In 1787, every person who signed the Constitution believed
that an “oath” was inherently, intrinsically religious.
Every “oath” is an
act of religious worship. The civil Oath of Office is a promise to God, in the presence of God,
pledging loyalty to the civil magistrate or constitution, and
invoking the judgment
of God for failure to perform as promised.
test" is not the same as an oath of office, but
is a promise of fidelity to a particular church, denomination or
body” (as Madison often phrased it). It is usually
enforced by fines
or other acts of
violence by the State.
The background of the condemnation of
any "religious test" in Article VI of the Constitution
is to be found here:
The Test Acts were a series of English penal laws
that served as a religious test for public office and imposed
various civil disabilities on Roman Catholics and
Nonconformists [Protestants dissenting against the Church of
In the American colonies, Roman Catholics were not permitted
to hold public office, but this was not for religious
reasons, as much as for political reasons. While Calvinists
were Republicans, Catholics were monarchists,
and thus perceived as a potential threat to America's Republican
form of government. (See "America
is a Protestant Nation.") They were not excluded from
office because of their views on transubstantiation.
Story wrote an influential commentary on the U.S.
Constitution. President James Madison nominated Story to the
Supreme Court of the United States. At the age of thirty-two,
Story was the youngest person ever appointed to the Supreme
6, Clause 3: Joseph Story, Commentaries on the Constitution
- § 1842. And again [quoting Mr. Justice Blackstone]:
"As to papists, what has been said of the protestant
dissenters would hold equally strong for a general
toleration of them; provided their separation was founded
only upon difference of opinion in religion, and their
principles did not also extend to a subversion of the civil
government. If once they could be brought to renounce the
supremacy of the pope, they might quietly enjoy their seven
sacraments, their purgatory, and auricular confession; their
worship of reliques and images; nay even their
transubstantiation. But while they acknowledge a foreign
power, superior to the sovereignty of the kingdom, they
cannot complain, if the laws of that kingdom will not treat
them upon the footing of good subjects."
Story goes on to quote Blackstone's reference to The
"Test Acts" in England:
In order the better to secure the established church against
perils from nonconformists of all denominations, infidels,
Turks, Jews, heretics, papists, and sectaries, there are,
however, two bulwarks erected, called the corporation and
test-acts. By the former of which [Corporation Act], no person
can be legally elected to any office relating to the
government of any city or corporation, unless, within a
twelvemonth before, he has received the sacrament of the
Lord's supper according to the rights of the church of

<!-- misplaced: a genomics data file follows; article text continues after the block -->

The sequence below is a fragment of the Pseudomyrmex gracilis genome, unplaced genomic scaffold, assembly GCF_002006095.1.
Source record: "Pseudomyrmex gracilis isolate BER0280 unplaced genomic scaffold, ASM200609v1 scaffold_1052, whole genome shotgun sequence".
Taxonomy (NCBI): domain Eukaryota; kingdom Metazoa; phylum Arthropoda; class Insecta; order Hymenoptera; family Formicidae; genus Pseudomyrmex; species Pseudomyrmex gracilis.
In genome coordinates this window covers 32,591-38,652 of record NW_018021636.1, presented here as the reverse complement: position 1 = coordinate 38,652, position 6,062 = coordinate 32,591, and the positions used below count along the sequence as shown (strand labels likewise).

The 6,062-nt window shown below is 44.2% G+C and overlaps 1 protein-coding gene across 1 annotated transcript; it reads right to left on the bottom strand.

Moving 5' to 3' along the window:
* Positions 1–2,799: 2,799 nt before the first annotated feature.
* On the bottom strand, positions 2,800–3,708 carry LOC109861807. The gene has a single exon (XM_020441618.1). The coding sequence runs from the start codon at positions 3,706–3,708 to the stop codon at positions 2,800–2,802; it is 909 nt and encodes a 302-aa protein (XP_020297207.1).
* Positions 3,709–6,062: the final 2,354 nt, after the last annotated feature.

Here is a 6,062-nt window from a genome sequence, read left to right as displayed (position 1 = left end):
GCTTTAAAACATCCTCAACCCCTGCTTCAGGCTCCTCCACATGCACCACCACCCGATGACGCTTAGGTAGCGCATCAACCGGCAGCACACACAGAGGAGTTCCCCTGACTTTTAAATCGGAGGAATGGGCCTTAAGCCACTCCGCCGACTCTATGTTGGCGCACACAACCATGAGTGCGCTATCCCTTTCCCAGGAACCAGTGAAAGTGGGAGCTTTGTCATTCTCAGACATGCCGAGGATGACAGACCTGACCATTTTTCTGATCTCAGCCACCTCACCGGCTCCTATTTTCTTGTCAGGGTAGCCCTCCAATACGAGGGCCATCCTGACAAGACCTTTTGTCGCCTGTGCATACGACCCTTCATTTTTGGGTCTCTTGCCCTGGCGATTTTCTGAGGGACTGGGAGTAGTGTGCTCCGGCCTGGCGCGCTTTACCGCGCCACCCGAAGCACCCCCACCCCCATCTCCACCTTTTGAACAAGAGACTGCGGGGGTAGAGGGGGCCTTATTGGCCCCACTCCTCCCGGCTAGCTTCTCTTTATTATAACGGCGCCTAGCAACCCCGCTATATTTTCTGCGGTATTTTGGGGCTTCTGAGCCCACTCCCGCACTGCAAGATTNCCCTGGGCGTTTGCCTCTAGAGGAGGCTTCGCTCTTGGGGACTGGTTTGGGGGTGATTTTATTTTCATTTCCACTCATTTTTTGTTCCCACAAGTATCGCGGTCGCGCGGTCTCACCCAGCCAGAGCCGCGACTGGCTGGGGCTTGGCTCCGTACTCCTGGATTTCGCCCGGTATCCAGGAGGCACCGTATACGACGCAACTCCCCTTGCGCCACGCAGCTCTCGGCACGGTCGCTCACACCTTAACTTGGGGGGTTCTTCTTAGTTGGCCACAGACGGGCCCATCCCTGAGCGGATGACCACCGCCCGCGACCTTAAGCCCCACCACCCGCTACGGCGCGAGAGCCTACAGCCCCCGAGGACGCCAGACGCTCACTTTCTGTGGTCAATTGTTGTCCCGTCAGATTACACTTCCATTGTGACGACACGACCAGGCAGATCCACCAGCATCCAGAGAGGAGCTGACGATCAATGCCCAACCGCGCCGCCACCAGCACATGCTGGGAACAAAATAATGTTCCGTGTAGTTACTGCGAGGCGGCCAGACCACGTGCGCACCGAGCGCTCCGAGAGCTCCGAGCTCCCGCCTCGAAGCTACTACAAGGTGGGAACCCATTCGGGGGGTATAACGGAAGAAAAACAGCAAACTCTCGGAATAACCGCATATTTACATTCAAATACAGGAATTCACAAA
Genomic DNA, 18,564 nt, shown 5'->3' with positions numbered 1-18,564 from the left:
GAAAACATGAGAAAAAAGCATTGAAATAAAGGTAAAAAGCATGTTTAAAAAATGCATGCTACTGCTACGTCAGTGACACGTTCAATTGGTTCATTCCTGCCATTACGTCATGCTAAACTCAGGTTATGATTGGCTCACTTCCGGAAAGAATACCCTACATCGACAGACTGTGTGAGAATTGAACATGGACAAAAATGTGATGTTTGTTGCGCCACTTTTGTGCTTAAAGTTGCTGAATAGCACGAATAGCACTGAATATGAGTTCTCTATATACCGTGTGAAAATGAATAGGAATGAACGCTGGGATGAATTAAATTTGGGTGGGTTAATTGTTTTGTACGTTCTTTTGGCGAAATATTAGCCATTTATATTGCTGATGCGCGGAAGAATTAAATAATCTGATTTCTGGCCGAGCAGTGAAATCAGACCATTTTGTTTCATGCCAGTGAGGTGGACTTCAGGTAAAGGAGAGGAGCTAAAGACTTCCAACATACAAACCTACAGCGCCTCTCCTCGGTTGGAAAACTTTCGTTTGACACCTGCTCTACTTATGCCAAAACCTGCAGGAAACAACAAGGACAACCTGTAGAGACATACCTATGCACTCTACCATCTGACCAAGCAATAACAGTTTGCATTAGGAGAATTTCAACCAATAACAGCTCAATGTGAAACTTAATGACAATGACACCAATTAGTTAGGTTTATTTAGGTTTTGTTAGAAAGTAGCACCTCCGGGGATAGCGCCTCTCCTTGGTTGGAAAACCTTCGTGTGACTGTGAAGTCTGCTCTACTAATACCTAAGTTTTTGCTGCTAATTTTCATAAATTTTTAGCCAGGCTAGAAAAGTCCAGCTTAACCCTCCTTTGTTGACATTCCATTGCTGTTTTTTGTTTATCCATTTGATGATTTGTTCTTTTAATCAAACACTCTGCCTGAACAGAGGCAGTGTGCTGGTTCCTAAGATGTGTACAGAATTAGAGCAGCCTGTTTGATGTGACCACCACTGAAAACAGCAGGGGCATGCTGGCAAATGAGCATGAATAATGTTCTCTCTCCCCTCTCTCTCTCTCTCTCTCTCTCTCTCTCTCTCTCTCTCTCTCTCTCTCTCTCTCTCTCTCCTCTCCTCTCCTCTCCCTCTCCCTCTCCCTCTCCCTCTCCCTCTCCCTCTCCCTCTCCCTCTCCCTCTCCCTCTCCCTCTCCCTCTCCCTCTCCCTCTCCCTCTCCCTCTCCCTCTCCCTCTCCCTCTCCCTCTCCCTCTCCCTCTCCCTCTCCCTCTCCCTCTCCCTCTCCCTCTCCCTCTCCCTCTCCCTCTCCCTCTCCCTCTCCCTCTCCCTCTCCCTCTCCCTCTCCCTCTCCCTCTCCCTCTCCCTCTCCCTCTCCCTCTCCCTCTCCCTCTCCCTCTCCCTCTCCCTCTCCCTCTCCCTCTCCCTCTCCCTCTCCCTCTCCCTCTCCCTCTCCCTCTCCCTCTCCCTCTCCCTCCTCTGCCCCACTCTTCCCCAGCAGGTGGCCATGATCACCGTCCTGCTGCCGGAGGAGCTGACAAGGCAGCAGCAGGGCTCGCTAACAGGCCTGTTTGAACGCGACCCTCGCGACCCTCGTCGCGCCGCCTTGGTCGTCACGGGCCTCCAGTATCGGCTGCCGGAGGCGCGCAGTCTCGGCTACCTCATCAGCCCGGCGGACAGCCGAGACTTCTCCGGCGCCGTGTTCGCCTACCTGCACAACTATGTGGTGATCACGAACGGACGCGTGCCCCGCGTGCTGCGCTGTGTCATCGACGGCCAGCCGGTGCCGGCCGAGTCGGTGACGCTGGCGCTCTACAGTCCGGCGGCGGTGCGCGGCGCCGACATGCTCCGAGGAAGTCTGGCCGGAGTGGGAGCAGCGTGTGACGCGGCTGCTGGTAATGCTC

England; and he is also enjoined to take the oaths of
allegiance and supremacy, at the same time, that he takes the
oath of office; or, in default of either of these requisites,
such election shall be void. The other, called the test-act,
directs all officers, civil and military, to take the oaths,
and make the declaration against transubstantiation, in any of
the king's courts at Westminster, or at the quarter sessions,
within six calendar months after their admission; and also
within the same time to receive the sacrament of the Lord's
supper, according to the usage of the church of England, in
some public church immediately after divine service and
sermon; and to deliver into court a certificate thereof signed
by the minister and church-warden, and also to prove the same
by two credible witnesses, upon forfeiture of 500l, and
disability to hold the said office. And of much the same
nature with these is the statute 7 Jac. I. c. 2., which
permits no persons to be naturalized, or restored in blood,
but such as undergo a like test; which test, having been
removed in 1753, in favour of the Jews, was the next session
of parliament restored again with some precipitation."
It is easy to foresee, that without some prohibition of
religious tests, a successful sect, in our country, might, by
once possessing [civil] power, pass test-laws, which would
secure to themselves a monopoly of all the offices of trust
and profit, under the national government.
A "Religious Test" was thus a sectarian or
test. This can be seen in the ratifying
Every oath is religious, and an act of
worship, but not every oath is a "Religious Test."
The U.S. Constitution does not prohibit religious oaths.
Atheists should not be coerced to participate in any religious
worship, but they should still be barred
from exercising the machinery of coercion (public office)
under Article VI. Only
those who can faithfully take a religious oath should be
permitted to hold public office.
A Conversation on "Sectarianism"
Our government was based on religion
and morality. The teaching of piety
and virtue was foremost in the minds of the men who
wrote our Constitution. John Adams said "Our constitution
was made only for a moral
and religious people." The men who wrote
the Bill of Rights believed that the purpose of public
schools was to teach "religion, morality and
knowledge," because religion was "necessary to good
government and the happiness of mankind." Read
about this law.
The textbooks which were
universally used in those days, such as the New England Primer
and the McGuffey Readers, were explicitly Christian. After the
Constitution was ratified, no one believed that Christianity had
to be removed from these and other school texts. Read
about these books.
Bible was an essential part of American education,
both before and after the Constitution was written. Even